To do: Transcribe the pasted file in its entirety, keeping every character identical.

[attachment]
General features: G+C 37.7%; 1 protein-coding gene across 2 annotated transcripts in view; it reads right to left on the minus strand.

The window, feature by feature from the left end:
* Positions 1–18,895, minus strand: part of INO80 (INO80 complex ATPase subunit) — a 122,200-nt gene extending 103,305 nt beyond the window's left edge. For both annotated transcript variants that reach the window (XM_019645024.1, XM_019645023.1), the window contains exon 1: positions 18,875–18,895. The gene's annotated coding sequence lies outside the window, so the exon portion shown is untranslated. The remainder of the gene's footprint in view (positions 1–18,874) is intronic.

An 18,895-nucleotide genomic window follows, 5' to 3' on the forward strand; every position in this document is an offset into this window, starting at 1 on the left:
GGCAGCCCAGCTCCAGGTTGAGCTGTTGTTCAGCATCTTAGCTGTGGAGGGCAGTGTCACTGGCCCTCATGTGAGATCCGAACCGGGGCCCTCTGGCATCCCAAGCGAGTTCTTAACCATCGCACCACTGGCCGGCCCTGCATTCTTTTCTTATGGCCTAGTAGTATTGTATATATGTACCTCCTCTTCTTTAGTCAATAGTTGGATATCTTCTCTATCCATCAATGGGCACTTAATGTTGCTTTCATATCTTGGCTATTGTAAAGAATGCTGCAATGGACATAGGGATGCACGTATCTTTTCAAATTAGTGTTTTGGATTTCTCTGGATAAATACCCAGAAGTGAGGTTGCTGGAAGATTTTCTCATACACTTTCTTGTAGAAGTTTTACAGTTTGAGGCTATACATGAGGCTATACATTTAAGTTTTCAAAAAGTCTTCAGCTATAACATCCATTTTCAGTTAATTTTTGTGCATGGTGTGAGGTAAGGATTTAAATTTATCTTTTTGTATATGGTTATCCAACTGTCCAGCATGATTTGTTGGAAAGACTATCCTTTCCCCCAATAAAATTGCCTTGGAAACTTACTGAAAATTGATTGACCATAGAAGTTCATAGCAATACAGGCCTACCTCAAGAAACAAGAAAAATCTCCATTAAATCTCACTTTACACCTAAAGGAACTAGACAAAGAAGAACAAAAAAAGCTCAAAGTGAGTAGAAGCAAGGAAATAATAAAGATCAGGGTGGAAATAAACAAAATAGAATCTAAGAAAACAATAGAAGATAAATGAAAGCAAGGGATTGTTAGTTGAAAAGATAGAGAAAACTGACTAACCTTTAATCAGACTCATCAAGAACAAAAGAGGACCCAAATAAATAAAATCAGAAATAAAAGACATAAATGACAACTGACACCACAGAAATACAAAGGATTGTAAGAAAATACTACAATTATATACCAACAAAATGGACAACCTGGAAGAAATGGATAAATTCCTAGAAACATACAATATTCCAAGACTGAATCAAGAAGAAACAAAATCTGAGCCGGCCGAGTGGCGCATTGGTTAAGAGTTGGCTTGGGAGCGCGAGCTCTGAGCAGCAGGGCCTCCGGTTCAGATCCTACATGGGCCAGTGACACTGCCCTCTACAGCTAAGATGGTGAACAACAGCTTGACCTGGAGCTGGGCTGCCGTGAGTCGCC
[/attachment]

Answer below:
General features: G+C 37.7%; 1 protein-coding gene across 2 annotated transcripts in view; it reads right to left on the minus strand.

The window, feature by feature from the left end:
* Positions 1–18,895, minus strand: part of INO80 (INO80 complex ATPase subunit) — a 122,200-nt gene extending 103,305 nt beyond the window's left edge. For both annotated transcript variants that reach the window (XM_019645024.1, XM_019645023.1), the window contains exon 1: positions 18,875–18,895. The gene's annotated coding sequence lies outside the window, so the exon portion shown is untranslated. The remainder of the gene's footprint in view (positions 1–18,874) is intronic.

An 18,895-nucleotide genomic window follows, 5' to 3' on the forward strand; every position in this document is an offset into this window, starting at 1 on the left:
GGCAGCCCAGCTCCAGGTTGAGCTGTTGTTCAGCATCTTAGCTGTGGAGGGCAGTGTCACTGGCCCTCATGTGAGATCCGAACCGGGGCCCTCTGGCATCCCAAGCGAGTTCTTAACCATCGCACCACTGGCCGGCCCTGCATTCTTTTCTTATGGCCTAGTAGTATTGTATATATGTACCTCCTCTTCTTTAGTCAATAGTTGGATATCTTCTCTATCCATCAATGGGCACTTAATGTTGCTTTCATATCTTGGCTATTGTAAAGAATGCTGCAATGGACATAGGGATGCACGTATCTTTTCAAATTAGTGTTTTGGATTTCTCTGGATAAATACCCAGAAGTGAGGTTGCTGGAAGATTTTCTCATACACTTTCTTGTAGAAGTTTTACAGTTTGAGGCTATACATGAGGCTATACATTTAAGTTTTCAAAAAGTCTTCAGCTATAACATCCATTTTCAGTTAATTTTTGTGCATGGTGTGAGGTAAGGATTTAAATTTATCTTTTTGTATATGGTTATCCAACTGTCCAGCATGATTTGTTGGAAAGACTATCCTTTCCCCCAATAAAATTGCCTTGGAAACTTACTGAAAATTGATTGACCATAGAAGTTCATAGCAATACAGGCCTACCTCAAGAAACAAGAAAAATCTCCATTAAATCTCACTTTACACCTAAAGGAACTAGACAAAGAAGAACAAAAAAAGCTCAAAGTGAGTAGAAGCAAGGAAATAATAAAGATCAGGGTGGAAATAAACAAAATAGAATCTAAGAAAACAATAGAAGATAAATGAAAGCAAGGGATTGTTAGTTGAAAAGATAGAGAAAACTGACTAACCTTTAATCAGACTCATCAAGAACAAAAGAGGACCCAAATAAATAAAATCAGAAATAAAAGACATAAATGACAACTGACACCACAGAAATACAAAGGATTGTAAGAAAATACTACAATTATATACCAACAAAATGGACAACCTGGAAGAAATGGATAAATTCCTAGAAACATACAATATTCCAAGACTGAATCAAGAAGAAACAAAATCTGAGCCGGCCGAGTGGCGCATTGGTTAAGAGTTGGCTTGGGAGCGCGAGCTCTGAGCAGCAGGGCCTCCGGTTCAGATCCTACATGGGCCAGTGACACTGCCCTCTACAGCTAAGATGGTGAACAACAGCTTGACCTGGAGCTGGGCTGCCGTGAGTCGCC